4. Julia’s The Way to Cook is a much better tome for instruction in cooking and baking. It also includes many recipes that are easier to follow. More than a collection of recipes, it is an instruction manual for operating a kitchen.

  5. About Pepin and the salmon: Don’t we now think fish fat is good for you as it’s loaded with vitamins and other nutrients that far outweigh the calories?

    I know a doctor who is participating in a study to use fish oil to help treat some kinds of mental illness.

    I have access to a lot of black drum during the winter months. I bake them whole and sop up the grease with bread. Yummy! And I like to think I am improving my brain health when I load up of fat calories this way.

  6. I’ve always had undying respect for those
    of my parents generation for their unparalleled service and sacrifice during WWII.

    I’m always amazed to learn that celebrities,
    whose talents I’ve enjoyed for years, served
    in WWII.

    Eddie Albert, Charles Bronson, George C Scott, Betty White, Nipsey Russell, Charles
    Durning, Bea Arthur, Don Knotts, Richard Boone, Burgess Meredith, Raymond Burr and Paul Newman are but a few.

    At the outbreak of WWII Julia Child attempted
    to enlist in, both, the Army and the Navy, but at 6’2″ was deemed too tall.

    Undaunted, she applied to volunteer with the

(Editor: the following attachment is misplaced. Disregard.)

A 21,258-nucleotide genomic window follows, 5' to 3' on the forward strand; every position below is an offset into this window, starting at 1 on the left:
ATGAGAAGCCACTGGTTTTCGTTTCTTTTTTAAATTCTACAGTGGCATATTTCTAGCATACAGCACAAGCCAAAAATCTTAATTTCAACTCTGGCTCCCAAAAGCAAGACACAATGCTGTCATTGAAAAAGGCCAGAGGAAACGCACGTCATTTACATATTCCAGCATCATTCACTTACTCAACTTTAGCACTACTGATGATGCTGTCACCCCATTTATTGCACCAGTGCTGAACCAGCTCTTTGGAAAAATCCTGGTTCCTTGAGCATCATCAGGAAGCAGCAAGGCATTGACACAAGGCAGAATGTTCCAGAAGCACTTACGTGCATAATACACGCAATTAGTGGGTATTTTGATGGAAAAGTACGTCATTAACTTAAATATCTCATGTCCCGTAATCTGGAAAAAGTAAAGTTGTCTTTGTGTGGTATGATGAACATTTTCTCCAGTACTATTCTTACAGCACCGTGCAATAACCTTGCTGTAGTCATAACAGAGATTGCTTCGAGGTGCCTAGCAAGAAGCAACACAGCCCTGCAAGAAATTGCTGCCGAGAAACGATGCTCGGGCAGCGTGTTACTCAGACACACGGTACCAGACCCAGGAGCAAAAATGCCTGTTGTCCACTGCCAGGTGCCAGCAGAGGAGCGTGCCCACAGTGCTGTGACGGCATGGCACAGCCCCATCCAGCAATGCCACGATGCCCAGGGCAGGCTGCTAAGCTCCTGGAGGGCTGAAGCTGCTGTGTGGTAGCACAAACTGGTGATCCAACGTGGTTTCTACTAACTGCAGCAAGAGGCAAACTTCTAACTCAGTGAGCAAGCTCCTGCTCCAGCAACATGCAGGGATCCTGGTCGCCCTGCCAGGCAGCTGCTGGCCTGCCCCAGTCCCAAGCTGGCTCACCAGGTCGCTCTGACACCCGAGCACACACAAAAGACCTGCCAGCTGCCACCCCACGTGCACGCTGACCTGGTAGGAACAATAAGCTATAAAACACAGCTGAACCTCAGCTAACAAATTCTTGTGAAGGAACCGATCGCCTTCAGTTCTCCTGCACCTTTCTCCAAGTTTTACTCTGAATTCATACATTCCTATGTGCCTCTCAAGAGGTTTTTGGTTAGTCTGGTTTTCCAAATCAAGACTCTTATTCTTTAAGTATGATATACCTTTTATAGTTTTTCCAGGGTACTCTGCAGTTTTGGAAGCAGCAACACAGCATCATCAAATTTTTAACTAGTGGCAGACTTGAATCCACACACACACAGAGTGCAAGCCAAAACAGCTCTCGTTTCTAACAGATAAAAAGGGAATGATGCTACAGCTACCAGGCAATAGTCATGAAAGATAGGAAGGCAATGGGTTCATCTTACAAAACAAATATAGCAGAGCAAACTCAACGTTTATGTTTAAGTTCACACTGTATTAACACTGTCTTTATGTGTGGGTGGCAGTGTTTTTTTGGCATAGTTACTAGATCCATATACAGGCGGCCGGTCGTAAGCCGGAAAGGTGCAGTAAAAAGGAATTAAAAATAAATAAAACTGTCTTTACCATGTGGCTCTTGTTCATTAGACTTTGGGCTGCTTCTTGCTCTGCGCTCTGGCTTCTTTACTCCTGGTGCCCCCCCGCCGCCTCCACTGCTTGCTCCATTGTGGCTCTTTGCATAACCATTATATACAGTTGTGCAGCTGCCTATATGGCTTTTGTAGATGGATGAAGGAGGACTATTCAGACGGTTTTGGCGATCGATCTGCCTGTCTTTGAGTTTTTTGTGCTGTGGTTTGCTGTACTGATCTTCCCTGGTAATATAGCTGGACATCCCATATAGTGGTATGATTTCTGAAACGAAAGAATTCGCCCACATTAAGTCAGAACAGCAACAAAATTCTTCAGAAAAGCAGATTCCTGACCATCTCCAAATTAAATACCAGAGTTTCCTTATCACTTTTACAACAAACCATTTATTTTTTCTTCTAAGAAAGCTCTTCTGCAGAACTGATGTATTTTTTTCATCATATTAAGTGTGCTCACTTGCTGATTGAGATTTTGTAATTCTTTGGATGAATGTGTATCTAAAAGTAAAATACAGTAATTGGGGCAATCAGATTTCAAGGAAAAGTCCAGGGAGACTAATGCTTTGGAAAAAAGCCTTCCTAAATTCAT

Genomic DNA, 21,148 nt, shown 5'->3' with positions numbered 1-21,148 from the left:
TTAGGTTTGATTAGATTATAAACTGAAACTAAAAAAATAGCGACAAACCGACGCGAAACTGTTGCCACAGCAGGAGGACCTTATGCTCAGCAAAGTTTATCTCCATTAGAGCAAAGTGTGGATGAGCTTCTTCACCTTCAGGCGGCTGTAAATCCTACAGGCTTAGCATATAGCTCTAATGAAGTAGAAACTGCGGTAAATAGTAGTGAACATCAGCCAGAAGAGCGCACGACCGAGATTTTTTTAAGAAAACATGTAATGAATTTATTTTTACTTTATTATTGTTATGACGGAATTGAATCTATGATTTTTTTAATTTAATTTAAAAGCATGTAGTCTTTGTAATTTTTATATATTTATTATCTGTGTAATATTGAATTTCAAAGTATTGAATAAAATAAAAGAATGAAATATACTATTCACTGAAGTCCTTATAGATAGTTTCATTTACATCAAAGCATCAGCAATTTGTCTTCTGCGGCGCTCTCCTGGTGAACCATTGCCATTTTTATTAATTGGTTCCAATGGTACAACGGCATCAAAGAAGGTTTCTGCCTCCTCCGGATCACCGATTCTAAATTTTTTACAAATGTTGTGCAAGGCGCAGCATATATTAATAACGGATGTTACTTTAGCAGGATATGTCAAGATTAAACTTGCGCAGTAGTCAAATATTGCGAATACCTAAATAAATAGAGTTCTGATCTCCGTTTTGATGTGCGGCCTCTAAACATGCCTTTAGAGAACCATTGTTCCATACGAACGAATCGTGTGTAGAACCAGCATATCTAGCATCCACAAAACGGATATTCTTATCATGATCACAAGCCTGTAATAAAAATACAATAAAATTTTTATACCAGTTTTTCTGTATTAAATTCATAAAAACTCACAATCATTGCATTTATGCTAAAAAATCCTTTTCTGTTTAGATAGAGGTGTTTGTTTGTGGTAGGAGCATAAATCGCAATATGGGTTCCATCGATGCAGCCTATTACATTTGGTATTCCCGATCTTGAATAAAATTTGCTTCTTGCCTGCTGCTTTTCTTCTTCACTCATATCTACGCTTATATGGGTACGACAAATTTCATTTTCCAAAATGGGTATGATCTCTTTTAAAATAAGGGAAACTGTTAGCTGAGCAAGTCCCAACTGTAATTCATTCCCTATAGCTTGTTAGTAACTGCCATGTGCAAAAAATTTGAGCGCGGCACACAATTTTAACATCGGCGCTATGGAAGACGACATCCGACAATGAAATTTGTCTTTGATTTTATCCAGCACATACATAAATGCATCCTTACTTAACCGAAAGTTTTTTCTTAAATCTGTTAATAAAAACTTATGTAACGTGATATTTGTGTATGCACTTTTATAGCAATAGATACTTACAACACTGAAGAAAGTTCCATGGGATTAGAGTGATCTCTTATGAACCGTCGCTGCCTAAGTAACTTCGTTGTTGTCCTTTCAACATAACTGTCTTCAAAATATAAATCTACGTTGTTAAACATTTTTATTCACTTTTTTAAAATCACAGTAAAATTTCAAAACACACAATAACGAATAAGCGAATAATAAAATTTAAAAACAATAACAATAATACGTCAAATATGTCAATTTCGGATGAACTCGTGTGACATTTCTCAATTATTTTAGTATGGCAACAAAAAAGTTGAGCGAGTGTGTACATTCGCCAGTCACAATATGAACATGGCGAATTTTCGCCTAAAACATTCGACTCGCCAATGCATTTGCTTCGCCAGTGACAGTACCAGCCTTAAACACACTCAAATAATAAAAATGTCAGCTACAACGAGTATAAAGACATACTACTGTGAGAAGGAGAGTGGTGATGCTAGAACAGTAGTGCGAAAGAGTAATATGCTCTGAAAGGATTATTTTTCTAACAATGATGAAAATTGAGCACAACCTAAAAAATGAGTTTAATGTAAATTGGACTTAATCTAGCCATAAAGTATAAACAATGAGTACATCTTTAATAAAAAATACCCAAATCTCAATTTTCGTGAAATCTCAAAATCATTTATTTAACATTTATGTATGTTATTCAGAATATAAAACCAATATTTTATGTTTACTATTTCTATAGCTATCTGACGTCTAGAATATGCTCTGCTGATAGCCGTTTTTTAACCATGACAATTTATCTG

Office of Strategic Services (the OSS – the
    forerunner of today’s CIA). Her interviewer
    noted that she left a good impression and was
    “pleasant, alert, capable, very tall”.

    She quickly rose through the ranks, achieving
    top secret clearance, and eventually worked
    directly for the head of the OSS, General
    William Donovan.

    She served with distinction, during the war, handling classified material, going on to serve in Sri Lanka and China.

    In every sense of the word, both as a patriot, and as a renown chef, Julia Child served her country.

  7. I’ve only ever made one Julia Child recipe, her “Los Gatos Gateau Cake”, published in “Julia Child and Company” and in “The Julia Child Menu Cookbook”. The recipe is quite clear that one needs a food processor, blender, and mixer, none of which I possessed at the time. Have you ever tried to pulverize filberts by crushing the sieving them?

    As Jerry says, “the labor was immense”, but as with his mushroom soup, the result was splendid. The cake received the ultimate accolade from one friend: “It looks just like the picture in the book.”

    Julia’s recipes may not be for beginners, but if you do what she says, you get the results you want.

    1. I’m so amused to read this, because in celebration of the 100th I’m making this cake right now. So far so good, though I’ve been thanking Ceiling Cat that I do have a food processor and a mixer.

      The buzzer just rang so the meringue layers need to come out!

  8. Dr. C.:

    Her most important cookbooks were:

    Mastering the Art of French Cooking (1961), with Simone Beck and Louisette Bertholle—ISBN 0-375-41340-5

    Mastering the Art of French Cooking, Volume Two (1970), with Simone Beck—ISBN 0-394-40152-2

    I’ve used them both for years and I don’t consider them to be overly laborious, for most things. They present the real French methods (from the 1940s and 1950s at least) that can be adapted to US conditions.

    The only dish that I find partcularly laborious is the cassoulet — but it’s worth it!